The personal experience and professional practice of psychotherapy has been one of the defining motifs of my adult life. I was interested in psychotherapy (in that I started reading works by C G Jung) from an early age; I then unexpectedly ‘fell into’ it when, having never even heard of Gestalt therapy, I was invited to – and did – join a Women’s Gestalt group. I fell in love with a process which for the first time in my life seemed to give me a voice for myself, and though my training and orientation have changed and developed considerably over the decades, therapy itself has been a constant reference point in my life.
After two years of being in therapy groups, I started training as a Gestalt therapist, completing this in 1991. I began working on a small scale as a 1:1 therapist and groupworker alongside a consultancy role (as external supervisor/coach to managers initially in voluntary organisations). After a few years, feeling hungry for more professional input and development, I joined a Group Analytic training and completed my UKCP psychotherapy registration. Between GA, my psychodynamic supervisor and my own psychoanalyst, psychodynamics – especially the rich world of psychodynamic writing – have had a powerful impact on and in my practice: emotionally, imaginatively and self-reflectingly.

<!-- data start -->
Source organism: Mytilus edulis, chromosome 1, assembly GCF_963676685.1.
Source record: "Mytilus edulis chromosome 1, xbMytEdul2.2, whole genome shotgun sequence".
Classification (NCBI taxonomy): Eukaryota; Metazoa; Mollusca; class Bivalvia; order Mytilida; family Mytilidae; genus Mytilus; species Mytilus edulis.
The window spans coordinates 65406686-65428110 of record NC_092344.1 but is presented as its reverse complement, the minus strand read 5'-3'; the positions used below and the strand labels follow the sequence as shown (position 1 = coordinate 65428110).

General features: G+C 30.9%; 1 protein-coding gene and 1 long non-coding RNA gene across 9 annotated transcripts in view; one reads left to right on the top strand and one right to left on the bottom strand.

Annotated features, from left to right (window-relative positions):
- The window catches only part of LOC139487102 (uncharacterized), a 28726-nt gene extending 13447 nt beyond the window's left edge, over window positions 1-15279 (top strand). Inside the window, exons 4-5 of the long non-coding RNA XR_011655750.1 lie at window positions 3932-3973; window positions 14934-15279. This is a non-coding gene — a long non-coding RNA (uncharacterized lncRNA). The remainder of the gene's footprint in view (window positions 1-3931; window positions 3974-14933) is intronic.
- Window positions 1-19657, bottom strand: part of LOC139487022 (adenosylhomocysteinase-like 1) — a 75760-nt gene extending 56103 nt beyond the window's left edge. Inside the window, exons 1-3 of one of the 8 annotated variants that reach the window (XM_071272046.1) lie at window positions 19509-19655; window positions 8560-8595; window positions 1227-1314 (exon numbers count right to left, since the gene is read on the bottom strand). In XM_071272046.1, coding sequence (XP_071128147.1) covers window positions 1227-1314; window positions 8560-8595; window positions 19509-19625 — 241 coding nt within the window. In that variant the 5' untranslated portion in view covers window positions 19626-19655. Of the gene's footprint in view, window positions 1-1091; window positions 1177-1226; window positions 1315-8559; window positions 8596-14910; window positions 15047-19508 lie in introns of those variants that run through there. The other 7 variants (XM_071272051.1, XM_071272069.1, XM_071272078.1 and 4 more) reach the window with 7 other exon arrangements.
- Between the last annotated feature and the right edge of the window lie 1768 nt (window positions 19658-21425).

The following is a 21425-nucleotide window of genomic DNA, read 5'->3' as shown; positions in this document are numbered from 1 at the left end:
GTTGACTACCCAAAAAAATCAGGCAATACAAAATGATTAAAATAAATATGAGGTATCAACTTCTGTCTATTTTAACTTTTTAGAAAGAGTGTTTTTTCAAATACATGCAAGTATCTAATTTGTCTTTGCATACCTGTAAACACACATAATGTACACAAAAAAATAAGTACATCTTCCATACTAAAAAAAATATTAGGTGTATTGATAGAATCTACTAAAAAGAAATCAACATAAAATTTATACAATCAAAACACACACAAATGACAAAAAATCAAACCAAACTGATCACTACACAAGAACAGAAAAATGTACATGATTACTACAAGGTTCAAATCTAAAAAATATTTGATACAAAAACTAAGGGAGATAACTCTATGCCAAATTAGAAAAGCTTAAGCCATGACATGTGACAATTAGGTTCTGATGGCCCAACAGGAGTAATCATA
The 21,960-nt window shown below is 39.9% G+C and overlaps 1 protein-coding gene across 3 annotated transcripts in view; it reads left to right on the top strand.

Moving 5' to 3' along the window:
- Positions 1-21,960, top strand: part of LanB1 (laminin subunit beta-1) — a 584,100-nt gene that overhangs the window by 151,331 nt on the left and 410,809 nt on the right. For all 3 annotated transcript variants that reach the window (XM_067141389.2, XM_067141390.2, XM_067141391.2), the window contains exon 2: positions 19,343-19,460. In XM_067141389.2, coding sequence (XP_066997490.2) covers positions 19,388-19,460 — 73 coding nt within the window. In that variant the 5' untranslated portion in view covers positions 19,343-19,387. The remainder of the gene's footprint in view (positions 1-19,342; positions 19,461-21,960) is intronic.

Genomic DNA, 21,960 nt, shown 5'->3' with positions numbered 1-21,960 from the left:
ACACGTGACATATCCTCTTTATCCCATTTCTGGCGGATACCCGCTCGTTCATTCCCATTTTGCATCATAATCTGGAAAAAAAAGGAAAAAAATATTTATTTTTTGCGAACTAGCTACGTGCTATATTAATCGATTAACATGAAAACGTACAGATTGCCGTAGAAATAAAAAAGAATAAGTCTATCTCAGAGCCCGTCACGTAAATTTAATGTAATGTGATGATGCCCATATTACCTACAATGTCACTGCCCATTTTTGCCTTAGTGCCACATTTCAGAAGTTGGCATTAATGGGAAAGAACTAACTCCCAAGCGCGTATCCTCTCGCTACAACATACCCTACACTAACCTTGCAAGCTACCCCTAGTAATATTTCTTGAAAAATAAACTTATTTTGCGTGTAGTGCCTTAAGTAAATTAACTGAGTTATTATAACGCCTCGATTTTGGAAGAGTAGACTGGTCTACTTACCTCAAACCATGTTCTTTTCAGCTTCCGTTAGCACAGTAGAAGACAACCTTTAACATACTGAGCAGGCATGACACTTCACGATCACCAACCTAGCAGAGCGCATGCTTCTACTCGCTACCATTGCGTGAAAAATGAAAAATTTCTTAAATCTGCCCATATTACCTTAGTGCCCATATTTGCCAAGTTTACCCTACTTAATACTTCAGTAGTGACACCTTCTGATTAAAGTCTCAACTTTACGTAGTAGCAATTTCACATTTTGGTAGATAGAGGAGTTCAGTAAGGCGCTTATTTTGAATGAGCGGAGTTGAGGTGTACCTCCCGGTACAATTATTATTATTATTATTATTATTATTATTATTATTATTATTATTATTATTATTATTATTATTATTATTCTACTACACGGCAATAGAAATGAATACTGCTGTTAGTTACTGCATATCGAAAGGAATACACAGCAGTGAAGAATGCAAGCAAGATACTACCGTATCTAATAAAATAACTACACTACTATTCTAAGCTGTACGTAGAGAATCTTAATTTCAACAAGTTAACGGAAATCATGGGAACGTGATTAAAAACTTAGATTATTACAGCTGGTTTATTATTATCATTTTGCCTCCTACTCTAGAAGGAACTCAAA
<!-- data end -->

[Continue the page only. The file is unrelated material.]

In the mid-2000’s, I took an important decision, and encouraged both by Rob and by Cathie I joined the corps of therapists practising at the Whole Works, where very early on I formed a strong connection with Susie. Given that one of the basic tenets of good psychotherapy practice is that it is the quality of the relationship between therapist and client which makes the biggest difference, it seems utterly right that the WW is a place where relationships between practitioners and with the place itself are so central. There is an ethos at the WW which anyone who stays working there will recognise and value: it supports richness, cross-fertilisation, creativity and camaraderie. I worked there for the last 12 or so years of my working life and found in it a home; so it was both a privilege and pleasure to be asked to join the Advisory Group and help support Rob and the good functioning of the centre as a whole.